The Spirit of Onam

It was best to stay away from Malayalam in school because God forbid you had the “Mallu Accent.” Dad spoke just enough English to be understood, wrote with notorious spelling mistakes, and pronounced English words in his own way with a rich Malayalam accent that could make any Linguist blush. Mom also figured it out in practice while working in Dubai. They raised us in an English world so that we wouldn’t have to take anybody’s shit (looking at all the North Indians).

It was great when I became fluent in English. Nobody could put me down, at least not grammatically. Heck, I even have a degree in it now. But you can’t run away from your mother tongue. Sure, you can hide from it amongst different languages, but one day you realize that you need her more than she needs you. Not knowing Malayalam meant burning a bridge to my past, to the circumstances that lead to my existence, to the stories that better explained my parents than any amount of observation could. In short, it cost me dearly.

It meant that I could never have in-depth conversations with a man who had so much wisdom- my father. I could never ask relatives for elaborate discussions of fun stories about my parents to use in my writings. Couldn’t establish Bangalore day’s type relations with cousins because conversations never crossed the surface, and was clueless in the face of peaceful sounding words armed with threatening undertones spewed by greedy uncles.

But mother tongues are loving, if you put effort she will flow into you naturally, instantly make you feel a sense of belonging. She will give you a whole new world if you choose to accept her, love her, embrace her without embarrassment.

This Onam was my first visit to my grandmother where I was able to sustain a conversation. She married at 21 and has two younger sisters (one has passed away) and an older sister(who passed away a few days ago). She studied only till the 3rd form because the school was too far away, and she sees dreams of her late husband. She doesn’t interact with him, she just observes him working in the fields. Sometimes, she even dreams of us.

And that is the spirit of Onam, it is not just Maaveli who comes back to his land on this day, it is all of us. Our essence has been stamped out of existence in a colonial, Brahmanical world. But then Onam comes armed with its food and flowers, ready to take us all back under the reign of Maaveli, who made us all equally bold, equally loved, and equally proud.

A very happy Onam to all of us!


A Savarna House, in a Savarna world.

I live in a pretty big house in Kerala. I am very privileged. This house was bought after years of my fathers slavery in the Gulf. It was bought right before his oldest daughter began hunt for a groom. The biggest bedroom on the top floor of the house and the living room where guests sit have been inspired by Kerala boat houses. This should explain the wooden panels that surround it on all four sides- making it seem like a little wooden box. It also makes the room very dark, but is that the only darkness here?


There is another square building of two floors within the compounds of my house. The ground floor is a store room, and the top floor consists of a bed and an open window. It was made in an assumption that we would be rich enough for a driver. It has been used by many men- a Tamil man who had once come to help in the house, a distant cousin from my father’s village- because it was not appropriate for him to stay where two young unmarried girls live. At the corner of this building, sharing a wall with the walls of the compound, right at the back is a very tiny toilet. This is meant for any outsiders we are not related to and don’t hold in high regard (men especially), or the workers who come to pull out the weed in our garden, or for the help who comes to clean our house to change from her sari into a cleaning nightie, and then from nightie into sari before she leaves the house. The toilet was built initially due to the lack of planning during the house construction, because a spot for a common washroom was not even thought of in the main house.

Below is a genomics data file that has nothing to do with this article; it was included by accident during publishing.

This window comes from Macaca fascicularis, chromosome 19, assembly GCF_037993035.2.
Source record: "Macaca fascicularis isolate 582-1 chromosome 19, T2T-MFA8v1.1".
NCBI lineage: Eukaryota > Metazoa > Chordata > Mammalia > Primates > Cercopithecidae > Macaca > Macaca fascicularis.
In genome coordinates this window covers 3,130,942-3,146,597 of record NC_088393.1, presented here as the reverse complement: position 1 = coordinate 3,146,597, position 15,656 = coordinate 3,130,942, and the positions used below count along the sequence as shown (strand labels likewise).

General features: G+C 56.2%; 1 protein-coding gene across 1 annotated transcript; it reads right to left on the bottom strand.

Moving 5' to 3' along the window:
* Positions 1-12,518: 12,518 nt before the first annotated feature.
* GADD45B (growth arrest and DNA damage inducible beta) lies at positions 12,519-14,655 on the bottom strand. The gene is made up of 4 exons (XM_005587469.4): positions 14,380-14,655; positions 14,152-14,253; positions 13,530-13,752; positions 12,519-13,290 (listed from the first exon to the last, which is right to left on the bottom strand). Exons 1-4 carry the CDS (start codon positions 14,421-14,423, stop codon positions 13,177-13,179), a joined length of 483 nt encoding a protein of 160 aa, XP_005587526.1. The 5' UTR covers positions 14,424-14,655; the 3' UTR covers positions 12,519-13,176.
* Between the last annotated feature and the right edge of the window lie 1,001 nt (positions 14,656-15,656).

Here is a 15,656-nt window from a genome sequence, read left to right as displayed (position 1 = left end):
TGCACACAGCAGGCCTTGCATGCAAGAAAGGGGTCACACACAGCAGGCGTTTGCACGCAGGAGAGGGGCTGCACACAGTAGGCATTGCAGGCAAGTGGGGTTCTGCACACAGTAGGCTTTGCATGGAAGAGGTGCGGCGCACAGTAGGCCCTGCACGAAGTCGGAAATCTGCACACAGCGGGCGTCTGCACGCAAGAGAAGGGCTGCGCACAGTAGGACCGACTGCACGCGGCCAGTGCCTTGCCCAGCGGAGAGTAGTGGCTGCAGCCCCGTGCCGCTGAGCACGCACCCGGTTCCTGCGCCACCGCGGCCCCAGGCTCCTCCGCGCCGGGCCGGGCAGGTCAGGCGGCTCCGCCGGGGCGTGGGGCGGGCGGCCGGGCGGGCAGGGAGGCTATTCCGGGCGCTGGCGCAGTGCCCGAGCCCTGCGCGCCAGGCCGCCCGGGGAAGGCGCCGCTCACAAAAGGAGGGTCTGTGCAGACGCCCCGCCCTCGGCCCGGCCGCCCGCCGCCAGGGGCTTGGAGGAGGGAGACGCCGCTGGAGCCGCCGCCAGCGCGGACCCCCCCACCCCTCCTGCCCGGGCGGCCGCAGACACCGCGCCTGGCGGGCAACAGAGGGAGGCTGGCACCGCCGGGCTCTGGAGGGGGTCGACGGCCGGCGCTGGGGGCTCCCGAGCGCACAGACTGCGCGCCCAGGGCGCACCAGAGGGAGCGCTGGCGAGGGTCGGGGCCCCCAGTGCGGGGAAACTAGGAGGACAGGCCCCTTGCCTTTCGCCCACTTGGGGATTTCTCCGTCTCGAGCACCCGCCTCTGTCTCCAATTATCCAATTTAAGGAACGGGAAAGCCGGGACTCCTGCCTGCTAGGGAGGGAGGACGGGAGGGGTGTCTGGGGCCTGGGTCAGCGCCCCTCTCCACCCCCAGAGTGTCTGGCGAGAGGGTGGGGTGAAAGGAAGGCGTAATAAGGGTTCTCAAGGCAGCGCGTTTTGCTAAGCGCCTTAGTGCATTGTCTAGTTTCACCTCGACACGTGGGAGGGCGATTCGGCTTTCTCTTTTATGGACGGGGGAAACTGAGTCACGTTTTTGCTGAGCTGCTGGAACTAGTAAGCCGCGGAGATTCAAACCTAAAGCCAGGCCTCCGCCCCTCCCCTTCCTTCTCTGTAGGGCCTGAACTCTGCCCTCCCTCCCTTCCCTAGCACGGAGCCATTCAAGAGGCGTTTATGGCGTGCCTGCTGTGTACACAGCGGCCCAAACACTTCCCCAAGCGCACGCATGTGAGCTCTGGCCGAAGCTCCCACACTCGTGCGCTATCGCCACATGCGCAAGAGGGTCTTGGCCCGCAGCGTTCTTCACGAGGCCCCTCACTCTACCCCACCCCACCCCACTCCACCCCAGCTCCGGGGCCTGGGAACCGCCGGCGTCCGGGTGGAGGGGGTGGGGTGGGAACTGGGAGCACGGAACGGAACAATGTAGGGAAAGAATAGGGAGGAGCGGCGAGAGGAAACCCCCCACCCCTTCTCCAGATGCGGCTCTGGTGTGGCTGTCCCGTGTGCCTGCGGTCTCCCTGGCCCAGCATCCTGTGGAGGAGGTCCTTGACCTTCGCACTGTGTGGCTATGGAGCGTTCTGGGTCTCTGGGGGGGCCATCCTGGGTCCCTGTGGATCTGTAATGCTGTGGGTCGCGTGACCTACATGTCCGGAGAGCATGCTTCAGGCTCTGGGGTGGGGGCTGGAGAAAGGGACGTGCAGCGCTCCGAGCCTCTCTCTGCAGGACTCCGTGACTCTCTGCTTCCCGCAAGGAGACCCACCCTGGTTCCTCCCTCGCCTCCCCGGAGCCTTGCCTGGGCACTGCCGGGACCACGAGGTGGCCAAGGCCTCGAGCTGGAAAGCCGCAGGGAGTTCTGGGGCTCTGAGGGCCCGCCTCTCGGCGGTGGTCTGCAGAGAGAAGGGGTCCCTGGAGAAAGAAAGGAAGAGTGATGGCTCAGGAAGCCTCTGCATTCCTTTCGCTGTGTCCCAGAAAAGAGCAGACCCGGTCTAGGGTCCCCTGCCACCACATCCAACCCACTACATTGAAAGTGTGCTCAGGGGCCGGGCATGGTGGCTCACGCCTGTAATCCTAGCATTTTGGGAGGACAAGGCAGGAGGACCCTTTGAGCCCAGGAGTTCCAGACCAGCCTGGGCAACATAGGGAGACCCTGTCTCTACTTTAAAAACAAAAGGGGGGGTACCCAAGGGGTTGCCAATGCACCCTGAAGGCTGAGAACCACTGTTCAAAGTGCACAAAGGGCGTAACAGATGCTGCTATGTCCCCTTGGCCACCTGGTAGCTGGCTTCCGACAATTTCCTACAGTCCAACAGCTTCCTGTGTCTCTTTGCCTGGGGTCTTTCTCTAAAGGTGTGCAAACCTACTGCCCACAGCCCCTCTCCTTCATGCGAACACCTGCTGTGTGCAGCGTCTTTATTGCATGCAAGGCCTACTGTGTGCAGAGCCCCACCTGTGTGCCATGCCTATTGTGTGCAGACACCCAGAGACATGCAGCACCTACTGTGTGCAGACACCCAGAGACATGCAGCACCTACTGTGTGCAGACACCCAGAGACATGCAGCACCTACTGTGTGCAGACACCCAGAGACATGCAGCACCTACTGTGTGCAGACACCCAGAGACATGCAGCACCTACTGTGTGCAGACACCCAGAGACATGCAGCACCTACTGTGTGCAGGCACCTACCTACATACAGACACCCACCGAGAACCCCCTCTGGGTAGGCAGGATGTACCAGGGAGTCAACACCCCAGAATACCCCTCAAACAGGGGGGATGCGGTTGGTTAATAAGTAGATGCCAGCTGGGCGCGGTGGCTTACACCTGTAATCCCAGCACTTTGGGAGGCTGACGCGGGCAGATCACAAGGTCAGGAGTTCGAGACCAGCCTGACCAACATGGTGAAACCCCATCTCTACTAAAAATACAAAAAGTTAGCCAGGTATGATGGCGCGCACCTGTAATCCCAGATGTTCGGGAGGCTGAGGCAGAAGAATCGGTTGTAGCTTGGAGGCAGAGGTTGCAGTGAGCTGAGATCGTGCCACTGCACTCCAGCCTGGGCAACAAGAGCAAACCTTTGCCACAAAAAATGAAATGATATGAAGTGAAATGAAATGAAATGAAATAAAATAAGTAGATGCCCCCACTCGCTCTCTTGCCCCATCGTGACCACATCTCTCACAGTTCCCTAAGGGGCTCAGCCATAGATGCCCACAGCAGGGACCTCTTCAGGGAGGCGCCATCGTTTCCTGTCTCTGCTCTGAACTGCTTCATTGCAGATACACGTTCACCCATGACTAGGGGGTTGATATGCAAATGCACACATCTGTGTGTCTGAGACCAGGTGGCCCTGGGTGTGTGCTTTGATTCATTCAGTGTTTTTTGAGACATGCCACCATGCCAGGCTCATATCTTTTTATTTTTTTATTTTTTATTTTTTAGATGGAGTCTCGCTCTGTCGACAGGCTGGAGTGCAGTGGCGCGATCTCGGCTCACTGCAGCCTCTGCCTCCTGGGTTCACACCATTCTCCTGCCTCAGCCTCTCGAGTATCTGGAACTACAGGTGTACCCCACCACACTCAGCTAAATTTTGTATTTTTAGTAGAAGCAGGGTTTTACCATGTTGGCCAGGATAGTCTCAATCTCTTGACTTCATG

We have two kitchens, like most houses in Kerala. Both are slapped at the back with terrible ventilation, which increases sweaty irritation in the summer. While one is decorated with white marble tiling and cupboards, the other has wooden cupboards and a granite counter. There are no walls in the second kitchen, except for the black grills that open out into our backyard garden- which has banana trees, coconut trees, mint leaves, tapioca, and other food plants.

The second, outside kitchen is where my mother cuts the meat- fish, beef, chicken- everything. It is also where the separate tea powder, glass with blue flower patterns and sugar is kept for the house help who comes twice a week. She can take the milk powder from the green sliding cabinet inside white marble kitchen. It is kept separate because “if we let them have too much, then they will climb on our heads.”

The workers in the garden do not come to the front door. We don’t need to tell them, they know it. Sometimes, if we don’t hear them calling from the back door, they will come to the front door, only to ask us to come to the back and pour out a glass of water. We will give them water, sometimes even tang, tea in the evenings with snacks….in disposable cups, or glass glasses. “Then you call them in, and sit with them and eat in the house next time, if you have such a big problem with it.”

Opposite our house there exists a tiny shop that has all necessary emergency supplies. Everyone in the area calls it the ‘Nair kada’ (shop) “Now because you are young you feel this way. When you grow up, you will realize, there is a lot of benefit in the name. You can’t say don’t use the name.”

So funny, when you’re a Savarna, you think everyone is mean, everyone is nasty, everyone will jump on your head, because that is exactly what we would do. Sigh.